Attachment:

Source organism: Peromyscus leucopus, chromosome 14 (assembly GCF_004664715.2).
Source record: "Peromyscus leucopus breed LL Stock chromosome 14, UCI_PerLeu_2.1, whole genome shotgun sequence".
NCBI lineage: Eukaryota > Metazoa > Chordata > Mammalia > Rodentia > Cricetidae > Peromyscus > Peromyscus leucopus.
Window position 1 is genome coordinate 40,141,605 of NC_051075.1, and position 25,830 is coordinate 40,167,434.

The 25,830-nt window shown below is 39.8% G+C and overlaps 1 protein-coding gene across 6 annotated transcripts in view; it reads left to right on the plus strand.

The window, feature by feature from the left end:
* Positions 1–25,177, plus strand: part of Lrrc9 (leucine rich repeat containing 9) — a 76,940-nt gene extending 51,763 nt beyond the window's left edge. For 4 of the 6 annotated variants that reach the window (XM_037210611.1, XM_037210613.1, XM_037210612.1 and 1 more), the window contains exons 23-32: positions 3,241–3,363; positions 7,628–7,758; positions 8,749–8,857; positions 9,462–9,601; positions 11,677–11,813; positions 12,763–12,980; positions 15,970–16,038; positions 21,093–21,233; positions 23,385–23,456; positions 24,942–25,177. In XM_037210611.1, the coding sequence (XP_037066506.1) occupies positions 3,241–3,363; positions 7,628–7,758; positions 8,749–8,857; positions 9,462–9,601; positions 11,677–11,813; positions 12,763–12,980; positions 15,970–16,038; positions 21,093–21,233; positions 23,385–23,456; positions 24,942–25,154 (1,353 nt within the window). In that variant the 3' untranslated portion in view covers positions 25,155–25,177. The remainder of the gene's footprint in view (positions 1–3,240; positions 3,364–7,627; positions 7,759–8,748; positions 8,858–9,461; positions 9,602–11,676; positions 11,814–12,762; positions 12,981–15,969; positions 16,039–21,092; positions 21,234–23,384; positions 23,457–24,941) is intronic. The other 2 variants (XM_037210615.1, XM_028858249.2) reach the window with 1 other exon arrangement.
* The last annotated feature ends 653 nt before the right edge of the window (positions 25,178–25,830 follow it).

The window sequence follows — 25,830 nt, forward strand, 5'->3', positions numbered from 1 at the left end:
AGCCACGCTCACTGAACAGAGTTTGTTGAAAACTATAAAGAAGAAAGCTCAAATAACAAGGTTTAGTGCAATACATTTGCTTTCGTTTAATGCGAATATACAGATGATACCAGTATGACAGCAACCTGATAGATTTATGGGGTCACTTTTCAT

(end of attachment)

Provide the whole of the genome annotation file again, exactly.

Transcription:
Source organism: Peromyscus leucopus, chromosome 14 (assembly GCF_004664715.2).
Source record: "Peromyscus leucopus breed LL Stock chromosome 14, UCI_PerLeu_2.1, whole genome shotgun sequence".
NCBI lineage: Eukaryota > Metazoa > Chordata > Mammalia > Rodentia > Cricetidae > Peromyscus > Peromyscus leucopus.
Window position 1 is genome coordinate 40,141,605 of NC_051075.1, and position 25,830 is coordinate 40,167,434.

The 25,830-nt window shown below is 39.8% G+C and overlaps 1 protein-coding gene across 6 annotated transcripts in view; it reads left to right on the plus strand.

The window, feature by feature from the left end:
* Positions 1–25,177, plus strand: part of Lrrc9 (leucine rich repeat containing 9) — a 76,940-nt gene extending 51,763 nt beyond the window's left edge. For 4 of the 6 annotated variants that reach the window (XM_037210611.1, XM_037210613.1, XM_037210612.1 and 1 more), the window contains exons 23-32: positions 3,241–3,363; positions 7,628–7,758; positions 8,749–8,857; positions 9,462–9,601; positions 11,677–11,813; positions 12,763–12,980; positions 15,970–16,038; positions 21,093–21,233; positions 23,385–23,456; positions 24,942–25,177. In XM_037210611.1, the coding sequence (XP_037066506.1) occupies positions 3,241–3,363; positions 7,628–7,758; positions 8,749–8,857; positions 9,462–9,601; positions 11,677–11,813; positions 12,763–12,980; positions 15,970–16,038; positions 21,093–21,233; positions 23,385–23,456; positions 24,942–25,154 (1,353 nt within the window). In that variant the 3' untranslated portion in view covers positions 25,155–25,177. The remainder of the gene's footprint in view (positions 1–3,240; positions 3,364–7,627; positions 7,759–8,748; positions 8,858–9,461; positions 9,602–11,676; positions 11,814–12,762; positions 12,981–15,969; positions 16,039–21,092; positions 21,234–23,384; positions 23,457–24,941) is intronic. The other 2 variants (XM_037210615.1, XM_028858249.2) reach the window with 1 other exon arrangement.
* The last annotated feature ends 653 nt before the right edge of the window (positions 25,178–25,830 follow it).

The window sequence follows — 25,830 nt, forward strand, 5'->3', positions numbered from 1 at the left end:
AGCCACGCTCACTGAACAGAGTTTGTTGAAAACTATAAAGAAGAAAGCTCAAATAACAAGGTTTAGTGCAATACATTTGCTTTCGTTTAATGCGAATATACAGATGATACCAGTATGACAGCAACCTGATAGATTTATGGGGTCACTTTTCAT